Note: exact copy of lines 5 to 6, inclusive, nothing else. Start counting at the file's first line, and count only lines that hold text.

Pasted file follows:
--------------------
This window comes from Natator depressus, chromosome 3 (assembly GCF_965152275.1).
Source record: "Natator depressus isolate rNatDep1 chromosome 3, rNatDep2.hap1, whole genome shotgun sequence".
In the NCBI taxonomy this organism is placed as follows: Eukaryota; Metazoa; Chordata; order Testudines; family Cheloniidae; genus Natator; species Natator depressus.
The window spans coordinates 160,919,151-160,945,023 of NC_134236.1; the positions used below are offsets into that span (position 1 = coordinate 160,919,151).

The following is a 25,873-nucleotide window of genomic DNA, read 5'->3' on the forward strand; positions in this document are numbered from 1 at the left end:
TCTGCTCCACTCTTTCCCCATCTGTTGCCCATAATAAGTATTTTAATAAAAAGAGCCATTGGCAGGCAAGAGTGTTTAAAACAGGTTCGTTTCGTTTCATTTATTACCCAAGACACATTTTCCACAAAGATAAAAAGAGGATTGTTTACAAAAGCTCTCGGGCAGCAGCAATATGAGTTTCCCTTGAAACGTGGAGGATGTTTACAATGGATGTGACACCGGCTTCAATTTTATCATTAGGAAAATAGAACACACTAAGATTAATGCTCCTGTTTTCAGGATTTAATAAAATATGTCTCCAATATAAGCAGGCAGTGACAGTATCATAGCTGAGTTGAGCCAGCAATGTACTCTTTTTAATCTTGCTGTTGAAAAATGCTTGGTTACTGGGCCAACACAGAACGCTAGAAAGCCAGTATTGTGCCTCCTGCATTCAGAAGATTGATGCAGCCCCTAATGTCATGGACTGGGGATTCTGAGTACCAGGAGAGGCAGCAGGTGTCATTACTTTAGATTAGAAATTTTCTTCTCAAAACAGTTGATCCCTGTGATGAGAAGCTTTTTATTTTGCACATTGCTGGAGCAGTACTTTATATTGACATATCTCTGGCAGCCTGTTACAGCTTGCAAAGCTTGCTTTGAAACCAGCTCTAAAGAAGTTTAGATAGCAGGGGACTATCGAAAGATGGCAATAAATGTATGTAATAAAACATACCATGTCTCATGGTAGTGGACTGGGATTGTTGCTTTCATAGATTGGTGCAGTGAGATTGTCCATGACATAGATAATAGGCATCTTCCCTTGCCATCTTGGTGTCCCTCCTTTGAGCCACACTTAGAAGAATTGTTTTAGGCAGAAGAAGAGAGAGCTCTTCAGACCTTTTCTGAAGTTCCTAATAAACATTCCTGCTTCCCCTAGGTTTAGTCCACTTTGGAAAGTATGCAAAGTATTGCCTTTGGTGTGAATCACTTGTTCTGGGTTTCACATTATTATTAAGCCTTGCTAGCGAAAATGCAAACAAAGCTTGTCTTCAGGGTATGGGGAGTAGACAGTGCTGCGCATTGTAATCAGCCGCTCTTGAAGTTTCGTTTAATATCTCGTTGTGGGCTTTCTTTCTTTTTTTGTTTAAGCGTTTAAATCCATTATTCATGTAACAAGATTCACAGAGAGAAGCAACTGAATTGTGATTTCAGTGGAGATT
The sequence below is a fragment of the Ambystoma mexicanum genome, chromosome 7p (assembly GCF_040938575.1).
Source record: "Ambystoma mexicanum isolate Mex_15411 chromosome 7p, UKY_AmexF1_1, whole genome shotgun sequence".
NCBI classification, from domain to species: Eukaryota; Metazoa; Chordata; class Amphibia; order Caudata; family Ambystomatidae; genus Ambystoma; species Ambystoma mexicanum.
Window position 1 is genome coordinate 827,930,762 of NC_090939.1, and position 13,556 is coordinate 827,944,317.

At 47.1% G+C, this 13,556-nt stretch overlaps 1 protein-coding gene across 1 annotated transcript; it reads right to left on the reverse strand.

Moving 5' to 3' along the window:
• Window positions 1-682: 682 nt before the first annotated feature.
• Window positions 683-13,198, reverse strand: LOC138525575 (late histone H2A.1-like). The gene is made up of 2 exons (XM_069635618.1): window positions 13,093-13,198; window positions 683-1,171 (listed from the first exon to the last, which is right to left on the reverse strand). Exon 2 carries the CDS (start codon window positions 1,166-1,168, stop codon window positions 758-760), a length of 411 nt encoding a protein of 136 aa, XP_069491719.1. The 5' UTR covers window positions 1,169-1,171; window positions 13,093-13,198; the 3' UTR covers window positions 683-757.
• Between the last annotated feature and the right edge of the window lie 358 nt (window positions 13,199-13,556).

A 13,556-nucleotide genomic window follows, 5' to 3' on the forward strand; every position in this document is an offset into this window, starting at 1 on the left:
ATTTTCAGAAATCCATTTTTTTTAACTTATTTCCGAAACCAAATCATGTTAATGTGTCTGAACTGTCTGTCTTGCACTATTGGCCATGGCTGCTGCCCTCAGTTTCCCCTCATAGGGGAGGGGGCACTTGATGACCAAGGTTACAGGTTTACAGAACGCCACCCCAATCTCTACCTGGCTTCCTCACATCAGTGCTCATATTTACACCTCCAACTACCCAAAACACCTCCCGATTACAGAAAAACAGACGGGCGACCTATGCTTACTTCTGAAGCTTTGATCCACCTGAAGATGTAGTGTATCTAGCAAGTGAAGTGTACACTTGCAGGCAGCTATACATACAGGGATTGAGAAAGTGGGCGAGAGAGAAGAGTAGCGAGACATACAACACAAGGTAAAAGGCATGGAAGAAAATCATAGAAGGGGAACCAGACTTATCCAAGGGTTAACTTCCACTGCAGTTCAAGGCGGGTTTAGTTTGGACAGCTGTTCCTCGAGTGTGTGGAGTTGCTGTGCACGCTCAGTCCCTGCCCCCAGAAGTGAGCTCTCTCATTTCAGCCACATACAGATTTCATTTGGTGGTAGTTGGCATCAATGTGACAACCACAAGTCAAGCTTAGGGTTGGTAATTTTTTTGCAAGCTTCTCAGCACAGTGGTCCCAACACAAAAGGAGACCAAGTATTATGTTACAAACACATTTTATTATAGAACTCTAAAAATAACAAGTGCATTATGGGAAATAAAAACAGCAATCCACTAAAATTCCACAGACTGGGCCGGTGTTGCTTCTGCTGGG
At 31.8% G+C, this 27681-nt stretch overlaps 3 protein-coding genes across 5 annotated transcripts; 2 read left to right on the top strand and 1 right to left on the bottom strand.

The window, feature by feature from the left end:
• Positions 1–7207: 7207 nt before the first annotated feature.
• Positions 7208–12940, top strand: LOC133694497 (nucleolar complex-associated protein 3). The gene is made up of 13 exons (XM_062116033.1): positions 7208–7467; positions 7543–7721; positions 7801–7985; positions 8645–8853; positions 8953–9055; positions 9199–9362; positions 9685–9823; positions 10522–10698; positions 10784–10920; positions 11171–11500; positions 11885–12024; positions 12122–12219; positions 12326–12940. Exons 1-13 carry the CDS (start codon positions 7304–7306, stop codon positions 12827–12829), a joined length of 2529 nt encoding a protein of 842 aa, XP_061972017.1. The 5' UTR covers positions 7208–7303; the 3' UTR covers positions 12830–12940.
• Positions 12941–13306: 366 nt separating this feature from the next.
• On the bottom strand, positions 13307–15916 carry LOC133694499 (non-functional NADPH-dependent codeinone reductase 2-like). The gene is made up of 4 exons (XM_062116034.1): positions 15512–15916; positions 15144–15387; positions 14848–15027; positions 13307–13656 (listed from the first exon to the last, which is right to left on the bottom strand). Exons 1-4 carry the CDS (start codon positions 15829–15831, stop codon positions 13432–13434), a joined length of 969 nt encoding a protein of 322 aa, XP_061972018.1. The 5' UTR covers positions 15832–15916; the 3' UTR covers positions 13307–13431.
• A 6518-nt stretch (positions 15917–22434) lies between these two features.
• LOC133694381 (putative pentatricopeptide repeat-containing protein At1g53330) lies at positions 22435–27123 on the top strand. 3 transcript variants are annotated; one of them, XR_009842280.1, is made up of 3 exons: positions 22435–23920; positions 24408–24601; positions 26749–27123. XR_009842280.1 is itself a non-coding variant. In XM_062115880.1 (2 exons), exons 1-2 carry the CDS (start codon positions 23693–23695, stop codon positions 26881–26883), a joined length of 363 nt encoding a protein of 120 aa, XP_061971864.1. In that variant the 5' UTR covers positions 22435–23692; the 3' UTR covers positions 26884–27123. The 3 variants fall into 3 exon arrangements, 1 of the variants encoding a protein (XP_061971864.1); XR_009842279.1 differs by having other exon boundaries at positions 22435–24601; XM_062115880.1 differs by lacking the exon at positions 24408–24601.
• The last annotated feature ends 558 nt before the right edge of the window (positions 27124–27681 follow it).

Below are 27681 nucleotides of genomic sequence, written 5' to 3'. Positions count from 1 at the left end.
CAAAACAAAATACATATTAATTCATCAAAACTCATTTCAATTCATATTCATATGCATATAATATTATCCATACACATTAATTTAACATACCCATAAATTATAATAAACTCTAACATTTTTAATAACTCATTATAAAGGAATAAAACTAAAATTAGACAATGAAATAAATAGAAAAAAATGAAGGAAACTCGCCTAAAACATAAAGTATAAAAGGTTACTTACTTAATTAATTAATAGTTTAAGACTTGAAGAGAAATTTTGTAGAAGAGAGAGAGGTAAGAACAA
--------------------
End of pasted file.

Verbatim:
The following is a 25,873-nucleotide window of genomic DNA, read 5'->3' on the forward strand; positions in this document are numbered from 1 at the left end:
TCTGCTCCACTCTTTCCCCATCTGTTGCCCATAATAAGTATTTTAATAAAAAGAGCCATTGGCAGGCAAGAGTGTTTAAAACAGGTTCGTTTCGTTTCATTTATTACCCAAGACACATTTTCCACAAAGATAAAAAGAGGATTGTTTACAAAAGCTCTCGGGCAGCAGCAATATGAGTTTCCCTTGAAACGTGGAGGATGTTTACAATGGATGTGACACCGGCTTCAATTTTATCATTAGGAAAATAGAACACACTAAGATTAATGCTCCTGTTTTCAGGATTTAATAAAATATGTCTCCAATATAAGCAGGCAGTGACAGTATCATAGCTGAGTTGAGCCAGCAATGTACTCTTTTTAATCTTGCTGTTGAAAAATGCTTGGTTACTGGGCCAACACAGAACGCTAGAAAGCCAGTATTGTGCCTCCTGCATTCAGAAGATTGATGCAGCCCCTAATGTCATGGACTGGGGATTCTGAGTACCAGGAGAGGCAGCAGGTGTCATTACTTTAGATTAGAAATTTTCTTCTCAAAACAGTTGATCCCTGTGATGAGAAGCTTTTTATTTTGCACATTGCTGGAGCAGTACTTTATATTGACATATCTCTGGCAGCCTGTTACAGCTTGCAAAGCTTGCTTTGAAACCAGCTCTAAAGAAGTTTAGATAGCAGGGGACTATCGAAAGATGGCAATAAATGTATGTAATAAAACATACCATGTCTCATGGTAGTGGACTGGGATTGTTGCTTTCATAGATTGGTGCAGTGAGATTGTCCATGACATAGATAATAGGCATCTTCCCTTGCCATCTTGGTGTCCCTCCTTTGAGCCACACTTAGAAGAATTGTTTTAGGCAGAAGAAGAGAGAGCTCTTCAGACCTTTTCTGAAGTTCCTAATAAACATTCCTGCTTCCCCTAGGTTTAGTCCACTTTGGAAAGTATGCAAAGTATTGCCTTTGGTGTGAATCACTTGTTCTGGGTTTCACATTATTATTAAGCCTTGCTAGCGAAAATGCAAACAAAGCTTGTCTTCAGGGTATGGGGAGTAGACAGTGCTGCGCATTGTAATCAGCCGCTCTTGAAGTTTCGTTTAATATCTCGTTGTGGGCTTTCTTTCTTTTTTTGTTTAAGCGTTTAAATCCATTATTCATGTAACAAGATTCACAGAGAGAAGCAACTGAATTGTGATTTCAGTGGAGATT